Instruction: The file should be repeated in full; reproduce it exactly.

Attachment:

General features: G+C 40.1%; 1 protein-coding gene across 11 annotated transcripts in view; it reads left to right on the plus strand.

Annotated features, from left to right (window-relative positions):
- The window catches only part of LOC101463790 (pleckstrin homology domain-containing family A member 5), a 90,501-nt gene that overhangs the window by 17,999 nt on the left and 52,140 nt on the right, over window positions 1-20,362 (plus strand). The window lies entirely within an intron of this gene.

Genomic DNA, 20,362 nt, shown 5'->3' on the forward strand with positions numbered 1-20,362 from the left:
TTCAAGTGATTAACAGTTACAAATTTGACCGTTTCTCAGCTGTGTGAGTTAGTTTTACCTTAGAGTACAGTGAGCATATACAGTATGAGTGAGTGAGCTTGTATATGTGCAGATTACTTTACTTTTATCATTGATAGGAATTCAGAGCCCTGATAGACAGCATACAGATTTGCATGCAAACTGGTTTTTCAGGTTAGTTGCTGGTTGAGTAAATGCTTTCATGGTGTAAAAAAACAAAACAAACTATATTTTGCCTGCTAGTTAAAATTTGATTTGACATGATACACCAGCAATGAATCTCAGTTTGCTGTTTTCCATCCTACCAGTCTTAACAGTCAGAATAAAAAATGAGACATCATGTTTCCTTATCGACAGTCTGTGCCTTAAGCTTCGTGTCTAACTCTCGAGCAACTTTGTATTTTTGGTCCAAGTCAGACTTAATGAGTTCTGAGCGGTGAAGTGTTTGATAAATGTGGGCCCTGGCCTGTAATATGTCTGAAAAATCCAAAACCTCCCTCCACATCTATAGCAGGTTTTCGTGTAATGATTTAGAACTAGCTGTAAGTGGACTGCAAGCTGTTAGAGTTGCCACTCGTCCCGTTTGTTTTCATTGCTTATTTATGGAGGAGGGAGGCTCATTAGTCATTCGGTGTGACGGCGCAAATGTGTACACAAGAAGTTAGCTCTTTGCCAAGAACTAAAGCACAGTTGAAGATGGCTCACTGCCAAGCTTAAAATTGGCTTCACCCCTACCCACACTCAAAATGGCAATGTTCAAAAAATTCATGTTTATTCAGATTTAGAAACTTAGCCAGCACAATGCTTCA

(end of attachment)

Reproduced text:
General features: G+C 40.1%; 1 protein-coding gene across 11 annotated transcripts in view; it reads left to right on the plus strand.

Annotated features, from left to right (window-relative positions):
- The window catches only part of LOC101463790 (pleckstrin homology domain-containing family A member 5), a 90,501-nt gene that overhangs the window by 17,999 nt on the left and 52,140 nt on the right, over window positions 1-20,362 (plus strand). The window lies entirely within an intron of this gene.

Genomic DNA, 20,362 nt, shown 5'->3' on the forward strand with positions numbered 1-20,362 from the left:
TTCAAGTGATTAACAGTTACAAATTTGACCGTTTCTCAGCTGTGTGAGTTAGTTTTACCTTAGAGTACAGTGAGCATATACAGTATGAGTGAGTGAGCTTGTATATGTGCAGATTACTTTACTTTTATCATTGATAGGAATTCAGAGCCCTGATAGACAGCATACAGATTTGCATGCAAACTGGTTTTTCAGGTTAGTTGCTGGTTGAGTAAATGCTTTCATGGTGTAAAAAAACAAAACAAACTATATTTTGCCTGCTAGTTAAAATTTGATTTGACATGATACACCAGCAATGAATCTCAGTTTGCTGTTTTCCATCCTACCAGTCTTAACAGTCAGAATAAAAAATGAGACATCATGTTTCCTTATCGACAGTCTGTGCCTTAAGCTTCGTGTCTAACTCTCGAGCAACTTTGTATTTTTGGTCCAAGTCAGACTTAATGAGTTCTGAGCGGTGAAGTGTTTGATAAATGTGGGCCCTGGCCTGTAATATGTCTGAAAAATCCAAAACCTCCCTCCACATCTATAGCAGGTTTTCGTGTAATGATTTAGAACTAGCTGTAAGTGGACTGCAAGCTGTTAGAGTTGCCACTCGTCCCGTTTGTTTTCATTGCTTATTTATGGAGGAGGGAGGCTCATTAGTCATTCGGTGTGACGGCGCAAATGTGTACACAAGAAGTTAGCTCTTTGCCAAGAACTAAAGCACAGTTGAAGATGGCTCACTGCCAAGCTTAAAATTGGCTTCACCCCTACCCACACTCAAAATGGCAATGTTCAAAAAATTCATGTTTATTCAGATTTAGAAACTTAGCCAGCACAATGCTTCA